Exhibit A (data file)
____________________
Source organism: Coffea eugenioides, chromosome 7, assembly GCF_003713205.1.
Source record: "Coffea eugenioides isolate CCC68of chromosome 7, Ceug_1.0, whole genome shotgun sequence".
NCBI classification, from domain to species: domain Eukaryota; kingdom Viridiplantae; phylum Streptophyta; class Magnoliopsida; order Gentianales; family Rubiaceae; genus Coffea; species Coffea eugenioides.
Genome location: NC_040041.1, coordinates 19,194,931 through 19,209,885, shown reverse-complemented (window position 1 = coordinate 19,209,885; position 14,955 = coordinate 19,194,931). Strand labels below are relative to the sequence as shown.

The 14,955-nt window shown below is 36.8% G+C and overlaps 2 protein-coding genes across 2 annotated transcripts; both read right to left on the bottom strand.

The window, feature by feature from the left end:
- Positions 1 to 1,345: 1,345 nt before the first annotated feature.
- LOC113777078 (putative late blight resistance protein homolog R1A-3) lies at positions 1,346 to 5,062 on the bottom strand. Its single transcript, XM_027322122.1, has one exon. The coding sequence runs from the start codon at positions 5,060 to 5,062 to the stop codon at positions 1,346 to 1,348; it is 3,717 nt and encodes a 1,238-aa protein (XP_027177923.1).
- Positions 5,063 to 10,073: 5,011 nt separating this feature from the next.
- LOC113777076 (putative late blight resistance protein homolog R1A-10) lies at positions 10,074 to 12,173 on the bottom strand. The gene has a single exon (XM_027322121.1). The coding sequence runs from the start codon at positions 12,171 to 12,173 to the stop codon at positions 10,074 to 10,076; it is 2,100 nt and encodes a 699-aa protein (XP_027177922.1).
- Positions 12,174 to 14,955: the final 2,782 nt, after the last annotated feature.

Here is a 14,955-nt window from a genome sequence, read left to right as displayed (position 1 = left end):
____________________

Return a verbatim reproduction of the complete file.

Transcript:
Source organism: Coffea eugenioides, chromosome 7, assembly GCF_003713205.1.
Source record: "Coffea eugenioides isolate CCC68of chromosome 7, Ceug_1.0, whole genome shotgun sequence".
NCBI classification, from domain to species: domain Eukaryota; kingdom Viridiplantae; phylum Streptophyta; class Magnoliopsida; order Gentianales; family Rubiaceae; genus Coffea; species Coffea eugenioides.
Genome location: NC_040041.1, coordinates 19,194,931 through 19,209,885, shown reverse-complemented (window position 1 = coordinate 19,209,885; position 14,955 = coordinate 19,194,931). Strand labels below are relative to the sequence as shown.

The 14,955-nt window shown below is 36.8% G+C and overlaps 2 protein-coding genes across 2 annotated transcripts; both read right to left on the bottom strand.

The window, feature by feature from the left end:
- Positions 1 to 1,345: 1,345 nt before the first annotated feature.
- LOC113777078 (putative late blight resistance protein homolog R1A-3) lies at positions 1,346 to 5,062 on the bottom strand. Its single transcript, XM_027322122.1, has one exon. The coding sequence runs from the start codon at positions 5,060 to 5,062 to the stop codon at positions 1,346 to 1,348; it is 3,717 nt and encodes a 1,238-aa protein (XP_027177923.1).
- Positions 5,063 to 10,073: 5,011 nt separating this feature from the next.
- LOC113777076 (putative late blight resistance protein homolog R1A-10) lies at positions 10,074 to 12,173 on the bottom strand. The gene has a single exon (XM_027322121.1). The coding sequence runs from the start codon at positions 12,171 to 12,173 to the stop codon at positions 10,074 to 10,076; it is 2,100 nt and encodes a 699-aa protein (XP_027177922.1).
- Positions 12,174 to 14,955: the final 2,782 nt, after the last annotated feature.

Here is a 14,955-nt window from a genome sequence, read left to right as displayed (position 1 = left end):